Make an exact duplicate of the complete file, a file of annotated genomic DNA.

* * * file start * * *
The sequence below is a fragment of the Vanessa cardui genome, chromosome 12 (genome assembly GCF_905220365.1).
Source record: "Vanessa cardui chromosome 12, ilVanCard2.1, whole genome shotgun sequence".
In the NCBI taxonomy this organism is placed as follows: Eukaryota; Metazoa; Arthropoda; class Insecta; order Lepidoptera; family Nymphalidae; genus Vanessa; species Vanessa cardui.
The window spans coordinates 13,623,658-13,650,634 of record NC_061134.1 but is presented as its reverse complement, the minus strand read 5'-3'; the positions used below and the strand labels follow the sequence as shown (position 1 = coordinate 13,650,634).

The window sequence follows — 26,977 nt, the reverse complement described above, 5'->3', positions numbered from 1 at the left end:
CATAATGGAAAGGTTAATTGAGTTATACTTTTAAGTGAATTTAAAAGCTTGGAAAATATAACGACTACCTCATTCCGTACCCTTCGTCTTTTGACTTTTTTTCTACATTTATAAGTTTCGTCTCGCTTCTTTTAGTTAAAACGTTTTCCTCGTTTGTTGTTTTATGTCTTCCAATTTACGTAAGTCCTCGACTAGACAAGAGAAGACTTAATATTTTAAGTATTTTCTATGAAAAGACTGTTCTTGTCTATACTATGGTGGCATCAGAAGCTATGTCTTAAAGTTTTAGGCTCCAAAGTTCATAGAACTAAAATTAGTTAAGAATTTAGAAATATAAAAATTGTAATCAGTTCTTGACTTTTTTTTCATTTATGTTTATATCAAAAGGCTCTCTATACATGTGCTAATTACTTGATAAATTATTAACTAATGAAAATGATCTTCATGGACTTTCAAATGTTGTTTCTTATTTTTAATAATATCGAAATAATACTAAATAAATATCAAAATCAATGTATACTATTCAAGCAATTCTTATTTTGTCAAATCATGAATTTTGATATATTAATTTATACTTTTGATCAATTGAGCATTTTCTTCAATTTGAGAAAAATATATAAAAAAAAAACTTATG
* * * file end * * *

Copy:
The sequence below is a fragment of the Vanessa cardui genome, chromosome 12 (genome assembly GCF_905220365.1).
Source record: "Vanessa cardui chromosome 12, ilVanCard2.1, whole genome shotgun sequence".
In the NCBI taxonomy this organism is placed as follows: Eukaryota; Metazoa; Arthropoda; class Insecta; order Lepidoptera; family Nymphalidae; genus Vanessa; species Vanessa cardui.
The window spans coordinates 13,623,658-13,650,634 of record NC_061134.1 but is presented as its reverse complement, the minus strand read 5'-3'; the positions used below and the strand labels follow the sequence as shown (position 1 = coordinate 13,650,634).

The window sequence follows — 26,977 nt, the reverse complement described above, 5'->3', positions numbered from 1 at the left end:
CATAATGGAAAGGTTAATTGAGTTATACTTTTAAGTGAATTTAAAAGCTTGGAAAATATAACGACTACCTCATTCCGTACCCTTCGTCTTTTGACTTTTTTTCTACATTTATAAGTTTCGTCTCGCTTCTTTTAGTTAAAACGTTTTCCTCGTTTGTTGTTTTATGTCTTCCAATTTACGTAAGTCCTCGACTAGACAAGAGAAGACTTAATATTTTAAGTATTTTCTATGAAAAGACTGTTCTTGTCTATACTATGGTGGCATCAGAAGCTATGTCTTAAAGTTTTAGGCTCCAAAGTTCATAGAACTAAAATTAGTTAAGAATTTAGAAATATAAAAATTGTAATCAGTTCTTGACTTTTTTTTCATTTATGTTTATATCAAAAGGCTCTCTATACATGTGCTAATTACTTGATAAATTATTAACTAATGAAAATGATCTTCATGGACTTTCAAATGTTGTTTCTTATTTTTAATAATATCGAAATAATACTAAATAAATATCAAAATCAATGTATACTATTCAAGCAATTCTTATTTTGTCAAATCATGAATTTTGATATATTAATTTATACTTTTGATCAATTGAGCATTTTCTTCAATTTGAGAAAAATATATAAAAAAAAAACTTATG